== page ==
The FPS is advised by the Burson-Marsteller mega-PR firm, which also works for Wise Use Groups in the United States. Not surprisingly, it uses very similar tactics, in particular the tactic of mobilizing independent-seeming "third parties" to advocate for corporate causes.
"For the media and for the public, the corporation will be one of the least credible sources of information on its own product, environmental and safety risks," explained an Australian representative of Burson-Marsteller. For that reason, "developing third party support and validation for the basic risk messages of the corporation is essential. This support should ideally come from . . . political leaders, union officials, relevant academics, fire and police officials, environmentalists, regulators."
Just as Wise Use has organized log truck blockades in the Pacific Northwest US to oppose protection of the spotted owl habitat, the FPS mobilizes timber workers in rural Australian towns to defend the industry agenda. On two occasions FPS has organized log truck blockades of Australia's Parliament House in Canberra.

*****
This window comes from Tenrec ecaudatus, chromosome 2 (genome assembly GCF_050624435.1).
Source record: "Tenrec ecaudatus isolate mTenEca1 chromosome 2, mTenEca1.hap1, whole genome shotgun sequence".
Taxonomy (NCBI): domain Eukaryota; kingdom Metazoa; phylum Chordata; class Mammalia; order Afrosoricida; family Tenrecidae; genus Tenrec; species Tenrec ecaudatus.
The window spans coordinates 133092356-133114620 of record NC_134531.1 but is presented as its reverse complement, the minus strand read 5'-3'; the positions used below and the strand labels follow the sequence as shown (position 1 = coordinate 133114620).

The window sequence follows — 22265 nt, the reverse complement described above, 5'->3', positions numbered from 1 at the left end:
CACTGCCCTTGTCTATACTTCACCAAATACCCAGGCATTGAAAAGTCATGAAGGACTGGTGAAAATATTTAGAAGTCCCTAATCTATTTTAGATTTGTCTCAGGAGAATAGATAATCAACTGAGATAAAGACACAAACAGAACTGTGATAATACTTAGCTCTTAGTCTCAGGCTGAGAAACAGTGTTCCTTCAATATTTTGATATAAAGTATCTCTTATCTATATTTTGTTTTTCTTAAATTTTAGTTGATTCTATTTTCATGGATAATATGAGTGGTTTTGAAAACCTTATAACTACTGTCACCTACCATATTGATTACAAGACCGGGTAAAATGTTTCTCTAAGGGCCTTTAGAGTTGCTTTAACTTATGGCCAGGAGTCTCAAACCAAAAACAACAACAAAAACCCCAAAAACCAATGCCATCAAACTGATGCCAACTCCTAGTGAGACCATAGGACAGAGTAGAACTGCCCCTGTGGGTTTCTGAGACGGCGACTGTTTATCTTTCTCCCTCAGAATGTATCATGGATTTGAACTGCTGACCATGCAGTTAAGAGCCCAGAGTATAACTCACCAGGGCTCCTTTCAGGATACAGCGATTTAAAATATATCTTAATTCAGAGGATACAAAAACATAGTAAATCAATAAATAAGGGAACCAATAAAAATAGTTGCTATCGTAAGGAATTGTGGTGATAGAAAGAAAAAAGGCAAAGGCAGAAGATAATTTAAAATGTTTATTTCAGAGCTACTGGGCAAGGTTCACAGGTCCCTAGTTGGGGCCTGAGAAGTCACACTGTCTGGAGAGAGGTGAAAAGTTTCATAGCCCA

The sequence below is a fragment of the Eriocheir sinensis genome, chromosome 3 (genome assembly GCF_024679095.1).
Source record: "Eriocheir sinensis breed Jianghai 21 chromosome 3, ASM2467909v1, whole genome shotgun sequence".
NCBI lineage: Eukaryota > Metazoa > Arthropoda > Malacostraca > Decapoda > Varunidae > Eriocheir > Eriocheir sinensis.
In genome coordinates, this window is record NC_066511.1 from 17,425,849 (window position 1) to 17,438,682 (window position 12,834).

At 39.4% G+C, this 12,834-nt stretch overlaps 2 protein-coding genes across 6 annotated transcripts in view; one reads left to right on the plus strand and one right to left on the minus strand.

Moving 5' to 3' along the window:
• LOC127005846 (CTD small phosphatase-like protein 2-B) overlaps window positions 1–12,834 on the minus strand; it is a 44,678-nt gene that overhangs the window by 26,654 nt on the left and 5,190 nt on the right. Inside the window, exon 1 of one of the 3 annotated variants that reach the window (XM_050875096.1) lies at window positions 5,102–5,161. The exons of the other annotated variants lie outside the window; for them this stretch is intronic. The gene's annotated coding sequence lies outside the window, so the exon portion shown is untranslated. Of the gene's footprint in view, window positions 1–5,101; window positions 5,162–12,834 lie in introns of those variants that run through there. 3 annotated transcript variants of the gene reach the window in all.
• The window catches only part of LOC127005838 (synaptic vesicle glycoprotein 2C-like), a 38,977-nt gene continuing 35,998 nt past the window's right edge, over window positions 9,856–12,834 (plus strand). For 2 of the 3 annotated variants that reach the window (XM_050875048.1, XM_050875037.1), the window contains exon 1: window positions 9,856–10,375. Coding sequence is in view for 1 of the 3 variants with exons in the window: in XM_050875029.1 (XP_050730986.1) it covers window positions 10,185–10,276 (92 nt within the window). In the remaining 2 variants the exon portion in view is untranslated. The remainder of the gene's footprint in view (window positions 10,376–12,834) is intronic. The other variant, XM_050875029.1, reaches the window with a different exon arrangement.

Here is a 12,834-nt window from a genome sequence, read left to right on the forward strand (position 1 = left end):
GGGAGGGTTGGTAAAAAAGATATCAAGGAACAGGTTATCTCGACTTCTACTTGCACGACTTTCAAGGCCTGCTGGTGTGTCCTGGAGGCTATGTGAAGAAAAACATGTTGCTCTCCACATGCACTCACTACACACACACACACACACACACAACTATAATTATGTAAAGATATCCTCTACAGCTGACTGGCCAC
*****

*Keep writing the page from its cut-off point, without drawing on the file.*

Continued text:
In 1988, the Network Communications PR firm distributed FPS strategy meeting notes which contained a revealing glimpse at the group's organizing tactics. Under the heading, "long term program," the minutes recorded that FPS National Director "Robyn Loydell discussed activities by her group which involved taking over local environmentalist meetings, with the result that they became distracted from their ongoing campaign. Robyn's group actually controls the voting on several groups and could therefore vote to have them join the Forest Protection Society."
It was a boast that backfired when the minutes were leaked, and Loydell's gloating was quoted in newspapers around the country.
Beginning in the 1990s, the FPS began establishing formal links with Wise Use groups in North America. The US-based Western States Public Land Coalition (WSPLC) became its first international member. Ties were also established with like-minded groups including Canadian Women in Timber, the Forestry Alliance of British Columbia (Canada) and Share Canada.